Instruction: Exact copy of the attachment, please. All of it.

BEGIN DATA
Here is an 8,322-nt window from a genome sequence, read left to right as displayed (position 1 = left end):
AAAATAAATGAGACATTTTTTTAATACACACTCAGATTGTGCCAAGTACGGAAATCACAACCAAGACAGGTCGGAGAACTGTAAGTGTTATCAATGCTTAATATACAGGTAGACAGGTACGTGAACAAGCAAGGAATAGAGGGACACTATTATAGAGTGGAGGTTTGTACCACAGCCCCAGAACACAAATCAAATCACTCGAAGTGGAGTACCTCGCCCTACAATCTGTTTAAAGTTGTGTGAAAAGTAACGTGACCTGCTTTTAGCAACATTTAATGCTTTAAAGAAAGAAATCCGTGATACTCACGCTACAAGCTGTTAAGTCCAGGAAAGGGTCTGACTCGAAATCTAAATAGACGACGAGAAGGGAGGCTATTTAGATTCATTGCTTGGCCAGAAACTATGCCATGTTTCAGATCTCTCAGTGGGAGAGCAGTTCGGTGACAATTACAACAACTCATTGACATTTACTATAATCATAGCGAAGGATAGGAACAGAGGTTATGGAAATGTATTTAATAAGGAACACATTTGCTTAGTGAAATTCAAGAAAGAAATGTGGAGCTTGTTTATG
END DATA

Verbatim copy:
Here is an 8,322-nt window from a genome sequence, read left to right as displayed (position 1 = left end):
AAAATAAATGAGACATTTTTTTAATACACACTCAGATTGTGCCAAGTACGGAAATCACAACCAAGACAGGTCGGAGAACTGTAAGTGTTATCAATGCTTAATATACAGGTAGACAGGTACGTGAACAAGCAAGGAATAGAGGGACACTATTATAGAGTGGAGGTTTGTACCACAGCCCCAGAACACAAATCAAATCACTCGAAGTGGAGTACCTCGCCCTACAATCTGTTTAAAGTTGTGTGAAAAGTAACGTGACCTGCTTTTAGCAACATTTAATGCTTTAAAGAAAGAAATCCGTGATACTCACGCTACAAGCTGTTAAGTCCAGGAAAGGGTCTGACTCGAAATCTAAATAGACGACGAGAAGGGAGGCTATTTAGATTCATTGCTTGGCCAGAAACTATGCCATGTTTCAGATCTCTCAGTGGGAGAGCAGTTCGGTGACAATTACAACAACTCATTGACATTTACTATAATCATAGCGAAGGATAGGAACAGAGGTTATGGAAATGTATTTAATAAGGAACACATTTGCTTAGTGAAATTCAAGAAAGAAATGTGGAGCTTGTTTATG